The energy giant sought to calm nerves last night after a Madrid newspaper claimed its Spanish-based parent company Iberdrola might face a break-up if Scots vote Yes in the referendum.
Business daily Expansión claimed independence threatened a special EU opt-out that exempts ScottishPower from European competition rules banning firms from both generating and transmitting electricity.
Under the headline "London warns Iberdrola of its high risk in Scotland", the paper said the Spanish giant could be forced to sell its transmission network in the north of Great Britain.
ScottishPower, in its first statement on the independence debate, dismissed any suggestion it faced a break-up.
A spokesman said: "This is not an issue. It has not been raised with ScottishPower at any level."
The Expansión story came after the UK Government boasted of its role in securing the opt-out for both ScottishPower and its rival Scottish and Southern Energy in an analysis paper on EU issues unveiled by Foreign Secretary William Hague in Glasgow earlier this month.
Expansión reported: "In the opinion of Unionist parties, this exception could be at risk because of the independence process launched by the Scottish Government led by nationalist Alex Salmond."
This assertion was not sourced.
A Whitehall source last night said he was not aware of anyone in the Government making any approach to Iberdrola. However, stressing the UK view that Scotland would have to reapply for EU membership from scratch, he said: "There are a number of areas where the UK enjoys favourable positions which are cast in to doubt and uncertainty for the new applicant."
He added: "Some opt-outs may be easier to negotiate than others."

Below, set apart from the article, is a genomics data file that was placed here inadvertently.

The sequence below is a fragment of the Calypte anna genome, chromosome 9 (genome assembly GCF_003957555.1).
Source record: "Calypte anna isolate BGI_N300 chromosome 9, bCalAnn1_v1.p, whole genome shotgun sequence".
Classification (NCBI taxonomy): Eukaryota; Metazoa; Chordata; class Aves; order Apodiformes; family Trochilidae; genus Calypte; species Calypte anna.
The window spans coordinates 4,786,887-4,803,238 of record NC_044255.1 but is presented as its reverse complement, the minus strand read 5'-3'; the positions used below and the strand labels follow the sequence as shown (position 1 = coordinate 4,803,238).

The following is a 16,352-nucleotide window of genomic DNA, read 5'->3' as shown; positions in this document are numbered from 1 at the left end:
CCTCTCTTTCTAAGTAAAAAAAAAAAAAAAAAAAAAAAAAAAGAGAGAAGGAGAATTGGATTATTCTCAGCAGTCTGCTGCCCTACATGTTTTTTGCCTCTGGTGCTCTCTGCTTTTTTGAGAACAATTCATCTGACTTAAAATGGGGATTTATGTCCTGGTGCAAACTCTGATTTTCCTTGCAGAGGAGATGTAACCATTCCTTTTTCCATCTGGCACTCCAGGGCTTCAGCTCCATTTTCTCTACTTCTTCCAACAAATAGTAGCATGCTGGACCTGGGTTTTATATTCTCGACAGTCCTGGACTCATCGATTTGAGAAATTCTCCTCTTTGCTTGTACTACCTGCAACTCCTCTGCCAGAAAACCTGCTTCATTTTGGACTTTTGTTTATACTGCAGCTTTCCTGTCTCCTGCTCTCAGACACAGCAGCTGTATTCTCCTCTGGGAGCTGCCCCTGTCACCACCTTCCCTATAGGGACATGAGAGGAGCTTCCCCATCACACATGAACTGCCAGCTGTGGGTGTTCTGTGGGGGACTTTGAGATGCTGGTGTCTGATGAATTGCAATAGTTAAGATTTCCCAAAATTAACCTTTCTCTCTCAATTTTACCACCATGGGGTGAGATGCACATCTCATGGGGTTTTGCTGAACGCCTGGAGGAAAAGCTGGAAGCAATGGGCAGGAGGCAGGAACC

ScottishPower and SSE are "vertically integrated" companies, meaning they have both generation and transmission wings. EU regulators prefer the two types of business to be split, as in England, where the national grid is run by one company and power stations by others.
A Scottish energy industry source said he did not believe there would be any difficulty renewing the opt-out if Scotland were to become independent.
Ireland, he explained, has a similar "derogation". He said: "This is a European rule that would be applicable to the Scottish vertically integrated energy companies whatever the outcome of the referendum."
Expansión described any break-up of ScottishPower as a "grave setback" for Iberdrola. The assertion raised eyebrows among independent brokers. JB Capital Markets in a bulletin said it would expect Scotland to justify the original opt-out.
Downing Street previously denied Spanish reports it has formed an "anti-separatist" pact with the Conservative Government of Mariano Rajoy, who faces an unsanctioned independence referendum this year in Catalonia.
The Herald's sister paper the Sunday Herald this week revealed diplomatic cables showing the UK Government distributing papers critical of independence to its embassies to be forwarded to "host governments and other local contacts".
SNP MSP James Dornan blamed Whitehall for the Iberdrola story. He said: "Not content with spreading ever more ridiculous scare stories in Scotland, the UK Government now appears to be coming up with ludicrous threats to our neighbours across Europe. One only wonders how widespread this scaremongering has become."